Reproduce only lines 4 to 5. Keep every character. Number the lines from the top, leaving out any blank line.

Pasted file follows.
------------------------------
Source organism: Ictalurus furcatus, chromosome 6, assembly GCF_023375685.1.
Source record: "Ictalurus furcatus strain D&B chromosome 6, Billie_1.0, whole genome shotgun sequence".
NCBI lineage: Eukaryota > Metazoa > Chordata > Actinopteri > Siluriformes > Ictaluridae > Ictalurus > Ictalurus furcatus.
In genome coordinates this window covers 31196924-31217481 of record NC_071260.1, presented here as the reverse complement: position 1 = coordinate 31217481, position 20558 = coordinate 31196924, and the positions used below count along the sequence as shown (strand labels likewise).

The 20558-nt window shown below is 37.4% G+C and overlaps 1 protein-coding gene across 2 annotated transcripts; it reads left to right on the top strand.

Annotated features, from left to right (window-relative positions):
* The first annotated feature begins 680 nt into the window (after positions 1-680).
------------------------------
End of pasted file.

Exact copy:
In genome coordinates this window covers 31196924-31217481 of record NC_071260.1, presented here as the reverse complement: position 1 = coordinate 31217481, position 20558 = coordinate 31196924, and the positions used below count along the sequence as shown (strand labels likewise).

The 20558-nt window shown below is 37.4% G+C and overlaps 1 protein-coding gene across 2 annotated transcripts; it reads left to right on the top strand.